Today we are happy to announce a major update to Developer Assistant! Developer Assistant now offers contextually aware web powered solutions for C++.
Developer Assistant for Visual Studio is a productivity plugin that brings the combined power of Bing search capabilities and your development environment to solve your day-to-day developer problems. With the addition of C++, we are opening up new possibilities for millions of C++ developers on Visual Studio.
We are now expanding all the 3 important components of Developer Assistant to C++
- Code Samples access in your IDE environment
- Project search from popular sources
- Bing powered contextual search
With the addition of 43 Million C++ code samples, our total corpus is now of 64 Million code samples. In addition to MSDN, stackoverflow and GitHub we have sourced code samples from specialist C++ domains like cppreference.com and cplusplus.com which gives developers a strong base of options to choose from. Now you have access to thousands of code samples for CRT (C runtime libraries), STL (standard template library) and various other open source C++ libraries like Boost, Direct3D, OpenCV etc. from within Visual Studio. You can access all these code samples in two ways:
- Automatic code samples in your IntelliSense experience
- Code samples for your tasks using natural language in the “How do I – box” (Ctrl+shift+F1) or in the Bing search box
Figure 1 Intellisense Experience in your code editor
Figure 2 “How do I” search box gives code samples for your programming tasks
Now you can satisfy your programming needs by using the search box in the Visual Studio toolbar. You will get both C++ code snippets and sample projects from MSDN or GitHub within the IDE browser. All the open source projects are just a simple search away. Code sample projects are complete Visual Studio demo solutions that you can download or clone, build and run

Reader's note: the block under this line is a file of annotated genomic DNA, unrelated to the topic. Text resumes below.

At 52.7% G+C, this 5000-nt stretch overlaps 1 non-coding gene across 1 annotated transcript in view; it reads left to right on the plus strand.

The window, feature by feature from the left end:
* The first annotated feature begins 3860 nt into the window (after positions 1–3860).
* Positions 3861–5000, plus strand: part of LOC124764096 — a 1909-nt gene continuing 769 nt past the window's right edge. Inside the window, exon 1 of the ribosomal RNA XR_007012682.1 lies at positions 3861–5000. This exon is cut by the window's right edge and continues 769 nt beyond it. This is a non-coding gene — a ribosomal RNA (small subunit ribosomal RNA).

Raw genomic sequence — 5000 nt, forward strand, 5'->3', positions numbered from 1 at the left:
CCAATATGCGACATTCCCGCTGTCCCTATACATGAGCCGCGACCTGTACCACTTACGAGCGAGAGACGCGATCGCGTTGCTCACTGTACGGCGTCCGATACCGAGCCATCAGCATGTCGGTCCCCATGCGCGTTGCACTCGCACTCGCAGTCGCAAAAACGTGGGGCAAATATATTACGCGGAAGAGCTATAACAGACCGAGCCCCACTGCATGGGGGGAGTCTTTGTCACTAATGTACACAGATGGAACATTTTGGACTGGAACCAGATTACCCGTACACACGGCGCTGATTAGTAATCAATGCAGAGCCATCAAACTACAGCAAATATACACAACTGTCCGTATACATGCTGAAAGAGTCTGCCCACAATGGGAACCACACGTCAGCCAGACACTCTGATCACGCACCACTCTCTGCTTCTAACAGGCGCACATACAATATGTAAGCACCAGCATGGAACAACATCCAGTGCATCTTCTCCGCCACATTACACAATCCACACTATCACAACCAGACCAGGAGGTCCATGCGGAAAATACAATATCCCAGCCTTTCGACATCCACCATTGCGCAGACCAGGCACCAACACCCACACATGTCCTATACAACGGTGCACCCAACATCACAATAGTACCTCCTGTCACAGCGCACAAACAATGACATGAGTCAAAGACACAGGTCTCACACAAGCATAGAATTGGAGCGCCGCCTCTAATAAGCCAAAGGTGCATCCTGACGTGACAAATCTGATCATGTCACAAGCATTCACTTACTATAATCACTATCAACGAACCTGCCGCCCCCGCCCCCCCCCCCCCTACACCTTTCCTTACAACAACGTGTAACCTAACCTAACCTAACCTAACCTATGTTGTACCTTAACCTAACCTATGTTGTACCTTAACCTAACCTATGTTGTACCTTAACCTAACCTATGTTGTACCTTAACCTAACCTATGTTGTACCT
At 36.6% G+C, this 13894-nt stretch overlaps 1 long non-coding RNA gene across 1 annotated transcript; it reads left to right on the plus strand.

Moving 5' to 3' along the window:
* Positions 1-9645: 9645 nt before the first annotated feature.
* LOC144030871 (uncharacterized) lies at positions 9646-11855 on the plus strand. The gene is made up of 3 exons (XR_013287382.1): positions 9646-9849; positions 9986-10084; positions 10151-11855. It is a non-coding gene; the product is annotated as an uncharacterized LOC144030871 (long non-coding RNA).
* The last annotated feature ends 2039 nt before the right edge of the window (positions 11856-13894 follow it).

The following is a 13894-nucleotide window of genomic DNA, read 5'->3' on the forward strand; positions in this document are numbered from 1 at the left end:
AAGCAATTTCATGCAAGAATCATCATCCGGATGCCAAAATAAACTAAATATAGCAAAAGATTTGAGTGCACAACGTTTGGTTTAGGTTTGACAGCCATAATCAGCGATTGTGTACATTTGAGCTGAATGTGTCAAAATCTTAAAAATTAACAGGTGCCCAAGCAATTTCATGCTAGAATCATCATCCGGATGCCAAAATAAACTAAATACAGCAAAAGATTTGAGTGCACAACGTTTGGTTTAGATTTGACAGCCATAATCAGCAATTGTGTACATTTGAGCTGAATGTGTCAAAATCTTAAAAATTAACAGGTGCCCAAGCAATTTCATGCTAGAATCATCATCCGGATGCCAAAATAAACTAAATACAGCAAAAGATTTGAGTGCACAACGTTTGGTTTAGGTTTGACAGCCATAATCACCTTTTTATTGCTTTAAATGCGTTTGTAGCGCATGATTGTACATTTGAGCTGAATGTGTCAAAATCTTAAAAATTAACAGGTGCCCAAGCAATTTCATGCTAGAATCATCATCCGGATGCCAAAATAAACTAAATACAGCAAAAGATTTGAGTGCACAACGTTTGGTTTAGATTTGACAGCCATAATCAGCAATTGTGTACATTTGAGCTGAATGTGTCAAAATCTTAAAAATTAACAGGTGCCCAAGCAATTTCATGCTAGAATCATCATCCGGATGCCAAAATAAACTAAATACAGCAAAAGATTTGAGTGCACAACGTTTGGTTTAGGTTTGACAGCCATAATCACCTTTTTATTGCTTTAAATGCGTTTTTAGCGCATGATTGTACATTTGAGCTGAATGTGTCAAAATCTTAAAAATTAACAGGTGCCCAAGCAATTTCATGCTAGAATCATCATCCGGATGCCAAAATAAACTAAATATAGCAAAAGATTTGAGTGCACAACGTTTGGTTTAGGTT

Figure 3 Search code sample projects from within the Visual Studio
With Bing Contextual Search support for C++ you can get web help on any keyword or compiler error. Our algorithm consumes all the additional contextual parameters like your project type, programming language etc and issues multiple queries to the search engine and show re ranked results in your web browser.
For instance, imagine you’re in Visual Studio and want to know more about a particular keyword. You can simply select and do a right click as shown below
Figure 4 Select and do right click and choose Bing Contextual Search
Selecting “Bing Contextual Search” from the dropdown link will open a web results page containing everything you need about this particular keyword or compiler error from the internet.
NOTE: Currently in VS2015 the feature works only in the IDE Editor and not for compiler errors.
Figure 5 Contextual results shown in a browser for the selected keyword
Get your latest version of Developer Assistant from here. In our endeavor to improve developer productivity we have come a long way through your feedback and suggestions. Please keep writing to us at email@example.com and help us to serve you better.
On behalf of teams from Bing, Developer Experience, Microsoft Research & Visual Studio, Thank you.
|Anuj Jain, Program Manager, Bing Tech Experiences
Anuj has been with Microsoft for 3 years. He is passionate about improving developer productivity by combining the power of web by using Bing & Development Environment to provide contextually aware help to developers.